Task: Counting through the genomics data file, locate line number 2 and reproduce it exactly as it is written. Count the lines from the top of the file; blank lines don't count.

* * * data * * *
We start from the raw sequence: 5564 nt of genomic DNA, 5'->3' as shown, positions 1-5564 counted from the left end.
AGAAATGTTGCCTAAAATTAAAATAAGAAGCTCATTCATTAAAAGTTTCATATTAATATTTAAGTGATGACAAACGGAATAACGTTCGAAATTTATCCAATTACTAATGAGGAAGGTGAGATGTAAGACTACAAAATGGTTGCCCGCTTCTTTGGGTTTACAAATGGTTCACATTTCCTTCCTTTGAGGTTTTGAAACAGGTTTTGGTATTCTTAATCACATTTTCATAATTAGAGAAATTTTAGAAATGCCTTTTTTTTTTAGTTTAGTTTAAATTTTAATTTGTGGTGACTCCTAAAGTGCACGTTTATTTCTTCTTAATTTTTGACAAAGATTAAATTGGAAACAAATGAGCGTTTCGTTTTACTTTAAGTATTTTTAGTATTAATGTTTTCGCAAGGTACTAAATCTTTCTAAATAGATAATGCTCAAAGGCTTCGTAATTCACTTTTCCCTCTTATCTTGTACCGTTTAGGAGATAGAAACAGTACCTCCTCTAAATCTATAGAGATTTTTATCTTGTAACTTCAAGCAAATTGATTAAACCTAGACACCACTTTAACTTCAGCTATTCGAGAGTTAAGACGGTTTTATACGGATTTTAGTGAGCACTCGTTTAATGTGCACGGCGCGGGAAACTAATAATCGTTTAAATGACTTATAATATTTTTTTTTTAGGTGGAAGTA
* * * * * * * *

AGAAATGTTGCCTAAAATTAAAATAAGAAGCTCATTCATTAAAAGTTTCATATTAATATTTAAGTGATGACAAACGGAATAACGTTCGAAATTTATCCAATTACTAATGAGGAAGGTGAGATGTAAGACTACAAAATGGTTGCCCGCTTCTTTGGGTTTACAAATGGTTCACATTTCCTTCCTTTGAGGTTTTGAAACAGGTTTTGGTATTCTTAATCACATTTTCATAATTAGAGAAATTTTAGAAATGCCTTTTTTTTTTAGTTTAGTTTAAATTTTAATTTGTGGTGACTCCTAAAGTGCACGTTTATTTCTTCTTAATTTTTGACAAAGATTAAATTGGAAACAAATGAGCGTTTCGTTTTACTTTAAGTATTTTTAGTATTAATGTTTTCGCAAGGTACTAAATCTTTCTAAATAGATAATGCTCAAAGGCTTCGTAATTCACTTTTCCCTCTTATCTTGTACCGTTTAGGAGATAGAAACAGTACCTCCTCTAAATCTATAGAGATTTTTATCTTGTAACTTCAAGCAAATTGATTAAACCTAGACACCACTTTAACTTCAGCTATTCGAGAGTTAAGACGGTTTTATACGGATTTTAGTGAGCACTCGTTTAATGTGCACGGCGCGGGAAACTAATAATCGTTTAAATGACTTATAATATTTTTTTTTTAGGTGGAAGTA